Recent experiments have revealed an unexpected deviation from a first power dependence of protein relaxation times on solvent viscosity, an effect that has been attributed to "internal friction". One clear source of internal friction in protein dynamics is the isomerization of dihedral angles. A key outstanding question is whether the global folding barrier height influences the measured internal friction, based on the observation that the folding rates of fast-folding proteins, with smaller folding free energy barriers, tend to exhibit larger internal friction. Here, by studying two alanine-based peptides, we find that systematic variation of global folding barrier heights has little effect on the internal friction for folding rates. On the other hand, increasing local torsion angle barriers leads to increased internal friction, which is consistent with solvent memory effects being the origin of the viscosity dependence. Thus, it appears that local torsion transitions determine the viscosity dependence of the diffusion coefficient on the global coordinate and, in turn, internal friction effects on the folding rate.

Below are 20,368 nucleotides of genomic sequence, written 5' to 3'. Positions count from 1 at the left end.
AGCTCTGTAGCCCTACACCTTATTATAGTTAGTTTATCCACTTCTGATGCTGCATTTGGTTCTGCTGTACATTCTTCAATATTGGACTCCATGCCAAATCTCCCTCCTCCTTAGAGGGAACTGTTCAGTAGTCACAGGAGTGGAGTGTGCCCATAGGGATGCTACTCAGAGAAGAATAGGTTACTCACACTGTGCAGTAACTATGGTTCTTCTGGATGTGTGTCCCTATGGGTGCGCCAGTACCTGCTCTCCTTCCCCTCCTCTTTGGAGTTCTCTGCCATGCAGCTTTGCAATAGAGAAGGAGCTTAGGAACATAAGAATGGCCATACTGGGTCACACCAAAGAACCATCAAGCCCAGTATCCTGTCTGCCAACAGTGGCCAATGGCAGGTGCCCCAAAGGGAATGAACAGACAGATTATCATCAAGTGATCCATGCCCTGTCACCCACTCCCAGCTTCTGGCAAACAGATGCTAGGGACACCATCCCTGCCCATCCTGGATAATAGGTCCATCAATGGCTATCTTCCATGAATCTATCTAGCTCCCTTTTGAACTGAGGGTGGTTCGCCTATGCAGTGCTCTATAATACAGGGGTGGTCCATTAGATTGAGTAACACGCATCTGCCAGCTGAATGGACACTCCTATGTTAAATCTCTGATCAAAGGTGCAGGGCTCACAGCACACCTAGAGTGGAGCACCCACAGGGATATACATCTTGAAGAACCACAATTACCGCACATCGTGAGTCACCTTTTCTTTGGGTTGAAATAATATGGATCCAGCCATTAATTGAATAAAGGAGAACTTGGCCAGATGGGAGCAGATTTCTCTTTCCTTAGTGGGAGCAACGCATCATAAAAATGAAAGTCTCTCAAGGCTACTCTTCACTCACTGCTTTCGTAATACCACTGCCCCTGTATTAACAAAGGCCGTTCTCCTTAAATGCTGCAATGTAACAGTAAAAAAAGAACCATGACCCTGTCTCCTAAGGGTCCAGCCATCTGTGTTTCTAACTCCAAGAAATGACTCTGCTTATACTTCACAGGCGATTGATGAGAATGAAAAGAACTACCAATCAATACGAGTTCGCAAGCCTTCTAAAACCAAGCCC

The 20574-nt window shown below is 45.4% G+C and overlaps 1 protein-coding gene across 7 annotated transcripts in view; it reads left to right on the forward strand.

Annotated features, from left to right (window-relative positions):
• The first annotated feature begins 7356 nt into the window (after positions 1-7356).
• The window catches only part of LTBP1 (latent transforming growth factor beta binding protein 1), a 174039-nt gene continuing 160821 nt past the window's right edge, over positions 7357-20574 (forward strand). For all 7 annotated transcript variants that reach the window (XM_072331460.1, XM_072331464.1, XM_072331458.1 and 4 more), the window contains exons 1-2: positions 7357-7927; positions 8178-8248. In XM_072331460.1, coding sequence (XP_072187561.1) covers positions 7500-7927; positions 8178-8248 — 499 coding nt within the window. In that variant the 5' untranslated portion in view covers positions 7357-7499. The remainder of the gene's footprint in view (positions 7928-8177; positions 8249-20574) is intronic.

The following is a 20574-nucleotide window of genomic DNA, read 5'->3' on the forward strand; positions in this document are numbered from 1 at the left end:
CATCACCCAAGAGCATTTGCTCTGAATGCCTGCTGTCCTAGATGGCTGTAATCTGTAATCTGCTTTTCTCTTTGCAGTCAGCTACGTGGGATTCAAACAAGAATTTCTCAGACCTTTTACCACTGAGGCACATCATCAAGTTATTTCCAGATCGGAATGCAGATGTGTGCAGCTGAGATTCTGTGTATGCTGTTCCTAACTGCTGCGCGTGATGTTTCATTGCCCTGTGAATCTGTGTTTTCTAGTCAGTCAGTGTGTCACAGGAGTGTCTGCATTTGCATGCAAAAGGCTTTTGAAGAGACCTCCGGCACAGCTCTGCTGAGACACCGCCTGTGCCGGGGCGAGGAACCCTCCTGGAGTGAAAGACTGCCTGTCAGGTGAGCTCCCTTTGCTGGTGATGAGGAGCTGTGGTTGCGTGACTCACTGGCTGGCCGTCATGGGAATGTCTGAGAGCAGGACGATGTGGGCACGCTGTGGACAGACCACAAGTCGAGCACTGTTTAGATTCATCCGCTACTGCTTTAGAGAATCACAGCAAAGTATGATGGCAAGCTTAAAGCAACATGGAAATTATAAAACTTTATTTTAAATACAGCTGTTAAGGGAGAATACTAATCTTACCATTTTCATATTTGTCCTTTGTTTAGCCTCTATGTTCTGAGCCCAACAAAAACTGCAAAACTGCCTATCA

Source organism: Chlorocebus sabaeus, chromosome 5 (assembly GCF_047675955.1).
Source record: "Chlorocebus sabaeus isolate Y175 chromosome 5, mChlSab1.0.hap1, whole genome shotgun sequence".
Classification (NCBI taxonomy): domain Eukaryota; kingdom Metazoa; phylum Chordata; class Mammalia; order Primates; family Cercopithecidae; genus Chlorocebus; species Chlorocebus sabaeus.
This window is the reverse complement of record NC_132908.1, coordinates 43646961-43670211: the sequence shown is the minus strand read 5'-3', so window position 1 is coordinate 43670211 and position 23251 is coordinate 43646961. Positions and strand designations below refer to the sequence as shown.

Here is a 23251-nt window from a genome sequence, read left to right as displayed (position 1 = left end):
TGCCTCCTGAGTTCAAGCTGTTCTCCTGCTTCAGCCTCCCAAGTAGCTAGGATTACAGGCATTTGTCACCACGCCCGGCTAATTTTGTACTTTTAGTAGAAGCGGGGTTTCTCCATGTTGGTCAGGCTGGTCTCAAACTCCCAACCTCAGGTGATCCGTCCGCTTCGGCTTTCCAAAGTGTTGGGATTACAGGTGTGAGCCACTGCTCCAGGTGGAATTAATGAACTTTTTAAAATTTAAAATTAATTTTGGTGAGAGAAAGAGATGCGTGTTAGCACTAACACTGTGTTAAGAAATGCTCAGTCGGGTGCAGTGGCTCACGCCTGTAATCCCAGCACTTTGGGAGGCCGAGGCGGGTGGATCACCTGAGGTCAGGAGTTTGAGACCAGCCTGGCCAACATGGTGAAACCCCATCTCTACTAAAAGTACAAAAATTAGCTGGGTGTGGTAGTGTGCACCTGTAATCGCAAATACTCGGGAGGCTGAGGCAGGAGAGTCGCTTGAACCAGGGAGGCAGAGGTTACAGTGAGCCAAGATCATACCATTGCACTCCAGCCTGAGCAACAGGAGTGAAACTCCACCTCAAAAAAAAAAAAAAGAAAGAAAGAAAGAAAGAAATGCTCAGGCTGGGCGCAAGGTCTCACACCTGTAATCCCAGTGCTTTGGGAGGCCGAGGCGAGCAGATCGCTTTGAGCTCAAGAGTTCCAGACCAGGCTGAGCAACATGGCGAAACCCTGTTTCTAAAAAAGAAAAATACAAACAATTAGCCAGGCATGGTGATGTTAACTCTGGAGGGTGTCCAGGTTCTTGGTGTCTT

ASJC Scopus subject areas
- Materials Science(all)
- Physical and Theoretical Chemistry